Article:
Welcome to Novo Nordisk in the United States


Late to the party or just in time?


By Maryellen McQuade |  Published November 27 2017


Recently we launched a campaign on creating flexible work options here at Novo Nordisk. And we’re really proud of that fact. But when I tell HR colleagues from other companies about this, they look at me a bit perplexed. It's true that this approach isn’t "new" and was a very "hot" trend in the early 2000s. Now we’ve seen companies like Yahoo, Best Buy, IBM, Reddit and others pull back from offering work flexibility to their employees. Does that mean we’re at the wrong end of this trend? More importantly, why do we think we need to focus on this?

To answer that, let me quickly define flexible work options for employees at our U.S. headquarters. For Novo Nordisk, these include:

  • Flextime, in which the beginning and end times of the workday can be altered to be mutually beneficial to the employee and the business
  • Remote work, giving employees the ability to do work at an alternative location to the home office
  • A Compressed Workweek, which is a formal plan to work longer hours per day in order to work less days during the week
  • Job-Sharing, where employees can share the responsibilities of one full-time position, working fewer than five standard days per person within a week

The rationale and benefits of this are obvious. We’re seeing the growth of the remote worker – this work force grew by nearly 80 percent between 2005 and 2012. Commutes are getting longer, and we’ve seen technology enable us to collaborate effectively even when we’re not in the same space.

And, business has taken a different view on flexible work options. When I look back at the flexible work options that rolled out in the early 2000s, it’s clear that organizations were using them as a lever to save space, and ultimately money. This was at a time when companies were looking at low-hanging fruit to get at the cost savings shareholders were putting so much pressure on. I think where a lot of these companies may have missed the mark is their focus on creating the infrastructure to support flexibility but not so much the processes that sustain productivity and engagement.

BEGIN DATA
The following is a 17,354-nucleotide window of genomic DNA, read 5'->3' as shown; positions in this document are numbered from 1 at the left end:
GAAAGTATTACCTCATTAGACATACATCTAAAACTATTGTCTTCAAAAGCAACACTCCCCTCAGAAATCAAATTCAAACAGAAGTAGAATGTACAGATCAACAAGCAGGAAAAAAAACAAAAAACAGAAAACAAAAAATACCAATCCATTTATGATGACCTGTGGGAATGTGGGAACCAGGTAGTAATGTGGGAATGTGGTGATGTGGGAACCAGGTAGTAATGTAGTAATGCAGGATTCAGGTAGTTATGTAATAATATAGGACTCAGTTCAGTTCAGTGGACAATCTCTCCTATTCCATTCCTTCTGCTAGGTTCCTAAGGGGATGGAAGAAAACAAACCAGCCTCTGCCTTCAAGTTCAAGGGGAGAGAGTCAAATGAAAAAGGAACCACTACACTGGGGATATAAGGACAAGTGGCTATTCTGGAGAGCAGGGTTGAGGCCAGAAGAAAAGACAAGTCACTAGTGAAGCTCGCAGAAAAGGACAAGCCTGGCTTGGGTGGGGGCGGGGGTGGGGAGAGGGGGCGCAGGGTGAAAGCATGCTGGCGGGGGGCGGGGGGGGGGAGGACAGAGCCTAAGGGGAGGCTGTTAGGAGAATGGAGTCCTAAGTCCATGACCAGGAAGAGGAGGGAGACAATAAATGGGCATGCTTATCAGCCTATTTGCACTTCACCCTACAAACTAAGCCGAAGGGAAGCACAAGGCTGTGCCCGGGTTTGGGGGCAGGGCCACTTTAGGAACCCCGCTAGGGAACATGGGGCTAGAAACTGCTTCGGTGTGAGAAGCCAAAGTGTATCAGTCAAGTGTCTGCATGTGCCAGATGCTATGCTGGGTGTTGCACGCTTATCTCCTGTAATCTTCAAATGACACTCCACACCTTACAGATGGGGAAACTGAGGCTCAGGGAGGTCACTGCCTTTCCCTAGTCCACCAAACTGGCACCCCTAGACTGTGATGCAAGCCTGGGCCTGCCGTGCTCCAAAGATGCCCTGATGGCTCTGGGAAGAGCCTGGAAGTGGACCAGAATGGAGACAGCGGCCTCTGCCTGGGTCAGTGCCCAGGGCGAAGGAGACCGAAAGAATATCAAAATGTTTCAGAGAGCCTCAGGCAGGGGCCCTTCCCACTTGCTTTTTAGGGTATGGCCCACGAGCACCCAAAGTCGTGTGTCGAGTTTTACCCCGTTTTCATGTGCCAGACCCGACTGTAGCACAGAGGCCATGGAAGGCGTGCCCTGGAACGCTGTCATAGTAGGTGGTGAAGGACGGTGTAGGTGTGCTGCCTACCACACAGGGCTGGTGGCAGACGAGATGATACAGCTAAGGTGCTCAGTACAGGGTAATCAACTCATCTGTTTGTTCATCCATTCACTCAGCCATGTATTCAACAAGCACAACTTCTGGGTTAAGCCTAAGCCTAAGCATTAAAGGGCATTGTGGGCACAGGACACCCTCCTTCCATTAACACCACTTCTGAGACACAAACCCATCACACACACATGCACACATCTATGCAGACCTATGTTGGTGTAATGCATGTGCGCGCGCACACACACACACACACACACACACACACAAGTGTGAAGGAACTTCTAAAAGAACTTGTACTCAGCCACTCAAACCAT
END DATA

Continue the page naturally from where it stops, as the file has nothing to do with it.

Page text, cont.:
We believe such workforce efforts must be based on an organizational need that goes beyond a short-term desire to cut costs. As a result, we’ve enhanced our flexible work options as part of a comprehensive workforce plan that considers the longer term.

So why now? It’s simple:

  • Work isn’t always 9-to-5 anymore: We have a growing number, 24 percent of employees (including me), working global projects that require conference calls or work at “off hours”
  • Age shapes attitude: As our employees get older, their family requirements change and they need the room to “be there” so they can “be here,” either because of child care or taking care of other family members
  • Meet employees where they are: Our best talent might not always be able to work out of our Plainsboro office, and if we’re committed to leveraging their skill, we need to be flexible

Most importantly, we found that it’s happening anyway: I would be hard pressed to find anyone here who doesn’t use some sort of flexibility in their work, whether it’s a compressed week, remote work, or flexing their start/end times. For example, we have someone in one of our non-commercial functions who prefers to work in the office because he feels more productive here. However, he’s often flexing his hours as it allows him to accomplish more work in the evening hours when it tends to be quiet around the building.

As the person accountable for attracting and retaining top talent, I don’t want a barrier to be location or office hours, both of which are increasingly irrelevant in a digital world. So, yes, we might be late to the party for flexible work options... but we are just in time for what our people and our company need moving forward.





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